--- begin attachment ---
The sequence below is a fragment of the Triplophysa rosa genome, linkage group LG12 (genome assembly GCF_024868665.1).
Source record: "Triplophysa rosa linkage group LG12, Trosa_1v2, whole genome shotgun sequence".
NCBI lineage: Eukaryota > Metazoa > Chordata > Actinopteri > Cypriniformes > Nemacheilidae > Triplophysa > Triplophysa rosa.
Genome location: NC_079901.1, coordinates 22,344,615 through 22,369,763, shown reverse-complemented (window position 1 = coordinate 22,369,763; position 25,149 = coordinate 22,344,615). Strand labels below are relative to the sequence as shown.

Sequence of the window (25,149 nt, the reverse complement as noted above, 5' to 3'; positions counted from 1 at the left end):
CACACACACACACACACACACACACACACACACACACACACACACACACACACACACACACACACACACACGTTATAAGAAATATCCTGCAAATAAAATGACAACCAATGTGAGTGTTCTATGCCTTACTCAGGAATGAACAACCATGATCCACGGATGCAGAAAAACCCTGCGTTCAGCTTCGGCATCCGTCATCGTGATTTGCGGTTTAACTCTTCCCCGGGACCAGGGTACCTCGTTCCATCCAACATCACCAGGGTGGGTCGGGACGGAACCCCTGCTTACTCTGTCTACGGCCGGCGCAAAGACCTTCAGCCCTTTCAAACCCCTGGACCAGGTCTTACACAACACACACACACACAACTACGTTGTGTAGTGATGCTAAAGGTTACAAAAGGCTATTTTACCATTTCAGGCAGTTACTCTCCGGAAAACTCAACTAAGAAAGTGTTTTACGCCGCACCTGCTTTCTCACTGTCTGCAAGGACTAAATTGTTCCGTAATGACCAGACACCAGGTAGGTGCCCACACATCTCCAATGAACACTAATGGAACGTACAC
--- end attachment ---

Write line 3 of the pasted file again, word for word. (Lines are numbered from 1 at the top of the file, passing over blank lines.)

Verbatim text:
NCBI lineage: Eukaryota > Metazoa > Chordata > Actinopteri > Cypriniformes > Nemacheilidae > Triplophysa > Triplophysa rosa.